The Idea of an Essay, Volume 4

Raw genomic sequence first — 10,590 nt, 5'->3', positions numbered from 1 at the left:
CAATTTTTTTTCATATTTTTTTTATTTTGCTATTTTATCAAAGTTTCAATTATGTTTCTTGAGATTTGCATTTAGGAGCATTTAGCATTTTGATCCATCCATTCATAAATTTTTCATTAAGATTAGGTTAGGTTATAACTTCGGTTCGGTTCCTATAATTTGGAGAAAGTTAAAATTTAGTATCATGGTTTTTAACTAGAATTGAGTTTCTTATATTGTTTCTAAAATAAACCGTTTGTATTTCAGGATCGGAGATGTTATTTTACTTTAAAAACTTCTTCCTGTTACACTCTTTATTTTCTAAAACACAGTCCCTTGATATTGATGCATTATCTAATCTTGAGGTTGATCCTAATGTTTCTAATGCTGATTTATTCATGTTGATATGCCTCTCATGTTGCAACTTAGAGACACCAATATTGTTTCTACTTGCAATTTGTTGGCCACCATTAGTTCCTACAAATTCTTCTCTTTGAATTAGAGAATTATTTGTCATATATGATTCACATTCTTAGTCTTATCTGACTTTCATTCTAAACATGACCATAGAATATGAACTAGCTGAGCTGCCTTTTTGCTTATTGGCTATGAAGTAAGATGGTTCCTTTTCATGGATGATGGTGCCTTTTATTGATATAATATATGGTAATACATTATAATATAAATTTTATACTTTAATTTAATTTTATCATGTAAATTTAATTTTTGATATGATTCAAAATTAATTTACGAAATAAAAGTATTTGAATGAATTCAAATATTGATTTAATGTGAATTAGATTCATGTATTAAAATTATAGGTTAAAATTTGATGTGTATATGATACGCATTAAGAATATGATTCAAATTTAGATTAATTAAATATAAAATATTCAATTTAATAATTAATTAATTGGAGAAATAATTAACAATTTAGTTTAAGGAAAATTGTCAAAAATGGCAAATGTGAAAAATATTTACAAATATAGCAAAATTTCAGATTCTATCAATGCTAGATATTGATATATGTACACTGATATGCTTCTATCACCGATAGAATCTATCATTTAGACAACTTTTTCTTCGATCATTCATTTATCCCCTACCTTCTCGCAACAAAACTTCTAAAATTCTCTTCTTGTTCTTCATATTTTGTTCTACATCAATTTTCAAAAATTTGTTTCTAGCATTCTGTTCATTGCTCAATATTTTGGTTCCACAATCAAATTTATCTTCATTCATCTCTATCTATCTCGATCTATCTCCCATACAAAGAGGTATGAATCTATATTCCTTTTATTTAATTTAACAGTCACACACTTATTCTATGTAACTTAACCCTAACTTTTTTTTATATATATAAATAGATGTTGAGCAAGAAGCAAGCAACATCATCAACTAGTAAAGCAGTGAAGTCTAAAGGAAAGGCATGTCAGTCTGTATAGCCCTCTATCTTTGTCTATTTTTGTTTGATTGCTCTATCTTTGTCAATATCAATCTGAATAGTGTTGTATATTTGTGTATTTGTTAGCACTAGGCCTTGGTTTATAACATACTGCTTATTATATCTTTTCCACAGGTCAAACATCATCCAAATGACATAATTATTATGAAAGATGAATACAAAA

102 The Idea of an Essay: Volume 4 Is It Fair to be Fair? Gregg Mendel The Iraqi government executed Saddam Hussein on December 30th, 2006. It was a day many people had looked forward to. Saddam Hussein had killed thousands of civilians with gas attacks and tortured hundreds of citizens and journalist. When it came time for him to be executed, no one felt sorry for Hussein. His execution was the epitome of justice; he got what he deserved. But justice is not always this clean cut. Imagine a poor man living in Afghanistan, desperately trying to feed his starving family. He has tried everything. Almost everything. Stealing food is the one option left, so he tries to take some bread from a local vendor. He is caught, and by law, the merchant saws off the poor man’s right arm on the spot. I would argue that this is equally as just as Saddam Hussein’s execution. How could this be? It is because of the simple (yet surprising) fact that justice is not the same as fairness. Fairness is attempting to make everyone equal and giving the less fortunate the upper hand. Justice is the opposite; giving what is deserved, no matter how unfair it might seem. It is never based on feelings. Fairness and justice are never the same. Even though justice is never the same as fairness, that doesn’t mean an outcome can’t be both just and fair. This coincidence of justice and fairness overlapping is illustrated excellently by the odd story of silicon and germanium. Renowned science author SamKean relates in his bookThe Disappearing Spoon about the battle between these two elements, and the sad fate of germanium. Back in 1945, Bell labs in New Jersey invented the first semiconductor. This was a colossal step for science, opening the door for numerous electrical devices, such as the computer and calculator. Semiconductors had one major problem though. These mechanisms could only work in a tube completely emptied of all air, called a vacuum. This made semiconductors somewhat impractical and a bother to work with. Most scientists agreed that lugging a giant, cumbersome, breakable, glass tube around with their computer was no easy feat (Kean 41). Then in 1947, two scientists, Bardeen and Brattain, utilized